West Coast pianist Eddie Mendenhal makes his debut as a leader on a record on Cosine Meets Tangent. Don't be alarmed by the title; this isn't one of those pedantic math-based recordings, but instead offers a selection of warm and engaging originals. Mendenhal is a Berklee graduate relocated to Monterey, Calif. (by way of a 7-year stint in Japan) - where he is the director of the Monterey Penninsula College jazz department, leader of his own trio and a member of Ray Brown's Big Band. On this release, Mendenhall is joined by fellow Ray Brown member bassist John Schifflett, energetic and inventive drummer Akira Tana (co leader of the TanaReid quartet with Rufus Reid), and world-renowned vibraphonist Mark Sherman. This session was recorded in one day with no rehearsal, but although the music retains its freshness, the ambitious arrangements are performed with considerable cohesion. From the opening drum pattern on "Protocol," the band comes out swinging hard, but with grace and melody intact. Sherman gets the first solo and shows why he was a multiple Downbeat Rising Star award winner who is in demand around the world, before Mendenhall takes a solo turn that reveals his influences such as Art Tatum. Hank Jones and Bill Evans in his confident style. Schiflett deserves credit for keeping the music on track as Tana is a drummer whose lines spill and shift around the rhythm. Not that this is a problem, in fact it adds to the excitement of the recording. "Spring Waltz" fits its name well and Schifflett adds a solid solo, while "Rain Hike" continues the gentle but bouncy atmosphere with a touch of Latin flavor and great solos by Mendenhall and Sherman. "Blues for Yokohama" is relatively uptempo and jagged piece that also features Tana on a cracking solo. Sherman suggested covering the standard "So Easy to Remember" and it is a good choice for this configuration, while "Rin Ki Ou Hen" mines a bit of a similar vein as the earlier blues, with long angular unison lines breaking up te swing nicely and Tana and Schifflett propelling the music along nicely for their soloists. "Lament for the Ocean" is a pensive but hopeful trio number referring to the Gulf in the aftermath of the 2010 oil spill, while Sherman's "The Great Triplet" is another strongly swinging composition. A lovely short tone poem "Morning Stretch" and the jittery title track (another trio piece) end this agreeable album, but it is good to hear that because this initial recording went so well, the parties involved are busily writing material for the follow up - something we will look forward to while enjoying the present record in the interim.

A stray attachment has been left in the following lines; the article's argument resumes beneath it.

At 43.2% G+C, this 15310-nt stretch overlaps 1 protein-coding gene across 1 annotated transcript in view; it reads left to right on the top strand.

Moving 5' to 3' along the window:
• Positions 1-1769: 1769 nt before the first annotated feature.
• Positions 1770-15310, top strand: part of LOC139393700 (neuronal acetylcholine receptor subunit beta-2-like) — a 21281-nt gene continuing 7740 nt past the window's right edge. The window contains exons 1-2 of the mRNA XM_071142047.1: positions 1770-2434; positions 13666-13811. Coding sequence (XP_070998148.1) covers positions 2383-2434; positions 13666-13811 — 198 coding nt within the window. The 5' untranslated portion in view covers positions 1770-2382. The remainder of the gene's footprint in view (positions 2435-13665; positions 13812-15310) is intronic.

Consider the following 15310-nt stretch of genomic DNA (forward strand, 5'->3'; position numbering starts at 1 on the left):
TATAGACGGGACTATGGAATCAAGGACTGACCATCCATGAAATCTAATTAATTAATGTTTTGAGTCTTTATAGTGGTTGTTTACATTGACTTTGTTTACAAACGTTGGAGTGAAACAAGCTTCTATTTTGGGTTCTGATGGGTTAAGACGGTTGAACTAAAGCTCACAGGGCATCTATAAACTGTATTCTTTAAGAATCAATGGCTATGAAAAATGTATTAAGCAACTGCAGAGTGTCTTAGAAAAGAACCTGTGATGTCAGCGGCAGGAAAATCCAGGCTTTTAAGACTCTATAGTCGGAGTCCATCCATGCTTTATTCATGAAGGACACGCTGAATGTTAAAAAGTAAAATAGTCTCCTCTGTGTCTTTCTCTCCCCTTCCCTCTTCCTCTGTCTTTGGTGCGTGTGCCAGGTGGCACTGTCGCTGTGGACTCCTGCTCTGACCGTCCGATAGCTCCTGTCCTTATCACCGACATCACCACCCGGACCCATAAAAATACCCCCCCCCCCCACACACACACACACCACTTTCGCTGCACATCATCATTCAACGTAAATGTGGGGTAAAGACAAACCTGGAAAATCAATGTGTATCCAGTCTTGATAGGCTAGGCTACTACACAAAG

Pascalito - "Neostalgia"